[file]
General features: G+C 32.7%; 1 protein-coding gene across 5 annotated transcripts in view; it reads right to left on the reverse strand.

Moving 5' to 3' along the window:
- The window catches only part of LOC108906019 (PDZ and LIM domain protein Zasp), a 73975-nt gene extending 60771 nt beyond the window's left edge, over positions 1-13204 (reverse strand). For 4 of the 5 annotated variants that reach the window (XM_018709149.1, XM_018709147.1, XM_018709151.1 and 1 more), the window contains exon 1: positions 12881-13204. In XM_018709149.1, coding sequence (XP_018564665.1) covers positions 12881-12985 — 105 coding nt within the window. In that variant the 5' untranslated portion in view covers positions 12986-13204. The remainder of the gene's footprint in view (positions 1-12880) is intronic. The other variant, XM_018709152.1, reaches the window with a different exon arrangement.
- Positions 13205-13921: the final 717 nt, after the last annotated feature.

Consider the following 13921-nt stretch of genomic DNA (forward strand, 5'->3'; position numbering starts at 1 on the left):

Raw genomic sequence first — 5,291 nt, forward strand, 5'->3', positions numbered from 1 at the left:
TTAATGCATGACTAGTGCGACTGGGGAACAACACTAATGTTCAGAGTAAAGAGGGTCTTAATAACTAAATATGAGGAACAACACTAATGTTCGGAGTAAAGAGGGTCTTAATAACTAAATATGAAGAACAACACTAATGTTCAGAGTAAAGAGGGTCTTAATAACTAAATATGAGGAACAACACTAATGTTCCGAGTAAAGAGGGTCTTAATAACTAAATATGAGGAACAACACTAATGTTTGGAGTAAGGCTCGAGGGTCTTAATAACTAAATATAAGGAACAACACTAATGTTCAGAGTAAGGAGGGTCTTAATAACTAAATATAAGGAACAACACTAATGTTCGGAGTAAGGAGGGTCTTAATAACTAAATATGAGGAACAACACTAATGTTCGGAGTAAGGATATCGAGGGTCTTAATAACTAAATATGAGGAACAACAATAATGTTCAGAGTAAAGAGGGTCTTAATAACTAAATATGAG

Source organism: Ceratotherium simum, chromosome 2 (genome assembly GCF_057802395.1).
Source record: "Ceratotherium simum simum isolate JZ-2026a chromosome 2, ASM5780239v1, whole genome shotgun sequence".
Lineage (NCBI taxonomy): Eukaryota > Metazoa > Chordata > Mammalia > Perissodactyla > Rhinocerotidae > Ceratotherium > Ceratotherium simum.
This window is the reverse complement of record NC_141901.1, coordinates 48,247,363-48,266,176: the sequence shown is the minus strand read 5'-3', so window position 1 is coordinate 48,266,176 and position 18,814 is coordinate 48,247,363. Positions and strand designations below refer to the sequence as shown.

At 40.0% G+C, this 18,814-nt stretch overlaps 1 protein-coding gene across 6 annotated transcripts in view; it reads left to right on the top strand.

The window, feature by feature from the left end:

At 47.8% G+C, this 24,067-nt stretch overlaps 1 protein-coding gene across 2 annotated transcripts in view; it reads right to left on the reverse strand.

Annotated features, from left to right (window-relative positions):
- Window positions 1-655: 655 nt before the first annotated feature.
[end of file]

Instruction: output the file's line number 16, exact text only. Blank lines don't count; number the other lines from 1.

- Window positions 1-655: 655 nt before the first annotated feature.